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Think of it as Insurance

While there is a global consensus of climate scientists on the reality of human-induced climate disruption, the details remain a bit fuzzy. Questions remain about how the process is unfolding, and the recent news that atmospheric CO2 concentrations are growing faster than models had predicted is disturbing (to say the least). There's still some uncertainty about the speed with which climate change is unfolding (although "slowly" may no longer be a credible scenario), and the scale of the disruption ("bad", "very bad", or "call Roland Emmerich").

But what does a reasonable person do when faced with the uncertain scale of quite likely disaster? Buy insurance.

Dr. Michael Schlesinger and Dr. Natalia Andronova at the University of Illinois at Urbana-Champaign, in the October 15 edition of Science, argue that an "insurance policy" approach is the best way to handle the likely need for mitigation of climate disruption and the uncertainty about its unfolding effects. They examined a number of possible scenarios, from "do nothing now" to "do everything now" against different scales of atmospheric sensitivity to greenhouse gases in order to determine the optimal approach. What they found is that the best combination of effectiveness and flexibility is to implement a gradually-rising carbon tax, starting at $10 per ton, climbing to $33 per ton in 30 years. $10/ton would amount to 5 cents per gallon of gasoline.

“It’s really a cost-minimization problem, given that we will eventually have to set a policy target sometime in the future,” Schlesinger said.

“The idea is to search for the tax that provides the least cost over the whole period. If the tax is too low, you do too little in the beginning, then after 30 years you have to do a lot. On the other hand, if the tax is too high, you spend too much now, and you may have to do only a little later.”

The least cost, the researchers found, is to implement a carbon tax that starts out at $10 per ton of carbon (about five cents per gallon of gasoline) and then gradually climbs to $33 per ton in 30 years. Such hedging effectively “buys insurance” against future adjustment costs and is extremely robust, especially when compared with a wait-and-see strategy.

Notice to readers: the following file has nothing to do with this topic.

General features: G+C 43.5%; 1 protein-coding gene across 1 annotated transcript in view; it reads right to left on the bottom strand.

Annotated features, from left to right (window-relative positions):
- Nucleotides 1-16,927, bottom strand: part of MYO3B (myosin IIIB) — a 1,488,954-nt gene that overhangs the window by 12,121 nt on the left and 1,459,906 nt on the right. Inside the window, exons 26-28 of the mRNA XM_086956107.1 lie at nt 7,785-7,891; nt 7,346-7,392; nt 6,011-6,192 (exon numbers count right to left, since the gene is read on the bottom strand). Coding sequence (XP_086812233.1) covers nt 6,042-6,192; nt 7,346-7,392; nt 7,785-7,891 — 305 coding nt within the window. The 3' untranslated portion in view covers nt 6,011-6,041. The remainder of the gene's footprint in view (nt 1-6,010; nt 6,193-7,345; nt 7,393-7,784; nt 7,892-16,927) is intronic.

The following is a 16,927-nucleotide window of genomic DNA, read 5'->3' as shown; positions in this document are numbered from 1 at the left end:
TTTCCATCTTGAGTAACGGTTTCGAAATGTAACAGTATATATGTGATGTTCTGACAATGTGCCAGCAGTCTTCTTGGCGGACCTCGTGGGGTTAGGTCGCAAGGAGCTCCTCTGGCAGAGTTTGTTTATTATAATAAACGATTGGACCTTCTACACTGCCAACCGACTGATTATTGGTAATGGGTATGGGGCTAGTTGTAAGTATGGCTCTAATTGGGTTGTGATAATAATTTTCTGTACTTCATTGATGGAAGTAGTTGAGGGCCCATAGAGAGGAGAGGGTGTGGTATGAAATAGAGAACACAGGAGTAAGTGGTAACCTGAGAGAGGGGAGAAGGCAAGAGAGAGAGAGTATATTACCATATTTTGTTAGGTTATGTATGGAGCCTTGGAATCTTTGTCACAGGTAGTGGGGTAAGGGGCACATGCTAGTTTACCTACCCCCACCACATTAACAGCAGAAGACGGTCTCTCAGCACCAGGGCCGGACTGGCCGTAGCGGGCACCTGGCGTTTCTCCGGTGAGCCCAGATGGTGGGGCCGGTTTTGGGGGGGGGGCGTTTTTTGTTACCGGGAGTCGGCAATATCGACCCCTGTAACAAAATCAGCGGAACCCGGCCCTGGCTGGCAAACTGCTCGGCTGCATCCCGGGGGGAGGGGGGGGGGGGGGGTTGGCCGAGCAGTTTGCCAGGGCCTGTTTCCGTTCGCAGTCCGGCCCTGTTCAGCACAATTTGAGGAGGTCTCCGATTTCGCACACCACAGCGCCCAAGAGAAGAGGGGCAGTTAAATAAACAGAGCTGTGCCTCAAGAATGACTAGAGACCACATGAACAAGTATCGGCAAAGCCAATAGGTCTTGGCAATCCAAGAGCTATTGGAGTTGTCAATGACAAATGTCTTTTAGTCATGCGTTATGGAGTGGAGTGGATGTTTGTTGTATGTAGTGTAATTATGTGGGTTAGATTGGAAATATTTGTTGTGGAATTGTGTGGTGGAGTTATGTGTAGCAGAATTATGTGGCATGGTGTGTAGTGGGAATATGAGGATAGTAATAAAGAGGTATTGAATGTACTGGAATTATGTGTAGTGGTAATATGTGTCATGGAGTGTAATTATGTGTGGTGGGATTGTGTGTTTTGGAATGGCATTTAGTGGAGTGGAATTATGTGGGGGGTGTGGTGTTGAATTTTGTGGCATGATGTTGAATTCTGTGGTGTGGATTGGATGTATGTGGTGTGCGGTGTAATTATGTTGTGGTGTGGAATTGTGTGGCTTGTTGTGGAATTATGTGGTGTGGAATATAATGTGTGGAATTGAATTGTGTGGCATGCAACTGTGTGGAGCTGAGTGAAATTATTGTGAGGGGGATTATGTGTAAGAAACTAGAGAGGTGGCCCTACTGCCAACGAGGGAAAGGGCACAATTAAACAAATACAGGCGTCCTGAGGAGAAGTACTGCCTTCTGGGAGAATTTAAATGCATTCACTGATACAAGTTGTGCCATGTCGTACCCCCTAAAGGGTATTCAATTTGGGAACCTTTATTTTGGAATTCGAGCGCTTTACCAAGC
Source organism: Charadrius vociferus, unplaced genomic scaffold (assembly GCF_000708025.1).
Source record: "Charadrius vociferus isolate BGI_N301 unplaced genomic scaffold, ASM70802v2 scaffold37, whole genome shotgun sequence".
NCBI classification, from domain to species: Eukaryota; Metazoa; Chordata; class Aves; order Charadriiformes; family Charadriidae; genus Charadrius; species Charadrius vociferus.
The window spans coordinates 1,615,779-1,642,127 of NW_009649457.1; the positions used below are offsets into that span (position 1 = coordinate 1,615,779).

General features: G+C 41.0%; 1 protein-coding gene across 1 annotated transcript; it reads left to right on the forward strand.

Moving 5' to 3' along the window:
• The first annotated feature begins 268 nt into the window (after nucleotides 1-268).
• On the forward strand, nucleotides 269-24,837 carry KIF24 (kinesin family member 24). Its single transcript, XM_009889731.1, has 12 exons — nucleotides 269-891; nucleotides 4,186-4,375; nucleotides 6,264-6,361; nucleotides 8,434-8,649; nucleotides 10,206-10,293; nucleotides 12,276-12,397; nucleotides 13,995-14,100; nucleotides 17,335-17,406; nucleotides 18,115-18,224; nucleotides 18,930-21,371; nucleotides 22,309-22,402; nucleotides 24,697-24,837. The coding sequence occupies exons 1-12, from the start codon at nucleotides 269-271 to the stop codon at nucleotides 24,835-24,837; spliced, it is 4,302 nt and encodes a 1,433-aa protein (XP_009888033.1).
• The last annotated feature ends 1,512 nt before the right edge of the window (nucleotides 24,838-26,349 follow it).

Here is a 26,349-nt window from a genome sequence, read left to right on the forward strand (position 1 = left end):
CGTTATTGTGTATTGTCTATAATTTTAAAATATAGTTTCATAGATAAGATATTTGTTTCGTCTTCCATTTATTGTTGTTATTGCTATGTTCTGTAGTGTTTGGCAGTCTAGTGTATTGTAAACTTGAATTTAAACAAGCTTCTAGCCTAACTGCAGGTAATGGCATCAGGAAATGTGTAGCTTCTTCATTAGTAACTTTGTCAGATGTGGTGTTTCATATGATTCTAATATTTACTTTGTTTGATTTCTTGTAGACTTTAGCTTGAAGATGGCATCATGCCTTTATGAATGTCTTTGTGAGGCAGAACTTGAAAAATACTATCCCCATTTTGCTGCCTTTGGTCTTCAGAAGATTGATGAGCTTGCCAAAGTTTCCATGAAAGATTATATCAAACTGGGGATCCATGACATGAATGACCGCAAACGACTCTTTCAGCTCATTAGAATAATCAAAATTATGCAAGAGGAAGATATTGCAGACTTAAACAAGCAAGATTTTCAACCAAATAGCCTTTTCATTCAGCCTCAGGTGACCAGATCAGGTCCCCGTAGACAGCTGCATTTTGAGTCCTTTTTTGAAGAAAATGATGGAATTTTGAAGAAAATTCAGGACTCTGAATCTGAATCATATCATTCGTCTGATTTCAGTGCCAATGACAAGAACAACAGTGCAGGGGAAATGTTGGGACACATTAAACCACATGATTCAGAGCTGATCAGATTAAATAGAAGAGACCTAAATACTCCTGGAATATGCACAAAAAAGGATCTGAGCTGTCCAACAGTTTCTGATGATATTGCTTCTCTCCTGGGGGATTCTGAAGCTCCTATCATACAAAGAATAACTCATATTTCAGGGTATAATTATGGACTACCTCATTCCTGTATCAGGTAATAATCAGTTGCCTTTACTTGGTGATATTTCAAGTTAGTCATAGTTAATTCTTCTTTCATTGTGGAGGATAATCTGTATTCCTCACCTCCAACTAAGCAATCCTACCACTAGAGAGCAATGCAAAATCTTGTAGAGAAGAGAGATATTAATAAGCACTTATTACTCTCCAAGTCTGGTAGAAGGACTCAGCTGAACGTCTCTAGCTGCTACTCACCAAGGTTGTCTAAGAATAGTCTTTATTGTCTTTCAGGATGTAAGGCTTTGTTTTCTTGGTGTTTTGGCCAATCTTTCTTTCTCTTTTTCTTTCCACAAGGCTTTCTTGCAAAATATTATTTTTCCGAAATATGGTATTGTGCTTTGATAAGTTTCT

“It would be much less expensive to buy low-cost, climate-change insurance now, than it would be to wait and act later,” Schlesinger said. People voluntarily purchase insurance as protection from extreme events when the risks are private, he said, but societies can require insurance when potential losses are distributed across a population. In the past, risk has influenced policies where voluntary action could prove insufficient.

The article is available at the Science website for subscribers, but the supporting material -- including many pages of the calculations that went into the scenarios -- can be downloaded for free (PDF).

Comments (3)


Insure ourselves with eachother's trust...

This election is one of the most important in our country's history. November second holds for every American great struggle and great emotion. We owe it to each other as one united body of people not to lock this emotion behind our front doors. Let the television into the public space, into the streets, the civic centers, out our front doors and mingle. Celebrate this day and make our voice heard. Let our music fill the air, and our dance move our bodies in our front yards and our streets. If Kerry wins, we dance in the streets, and if Bush wins, we dance in the streets. Never forget, We are United. Our expression is free. Together, may we provide the truth

Bruce Sterling has extensively discussed insurers as the people holding the bag for climate change: they're going to get soaked, hard, in the areas where they offer reasonably priced coverage against weather damage.

In response, he suggests that prices will rise, or areas like, oh, say, well.... the entire state of Florida, for example, will become uninsurable.

It's an interesting scenario, where Big Insurance becomes a force lobbying for climate stabilization.


This is the novel solution? Incur a tax that will be spent on everything BUT the problem. Sounds like a Socialist Democratic solution to me.


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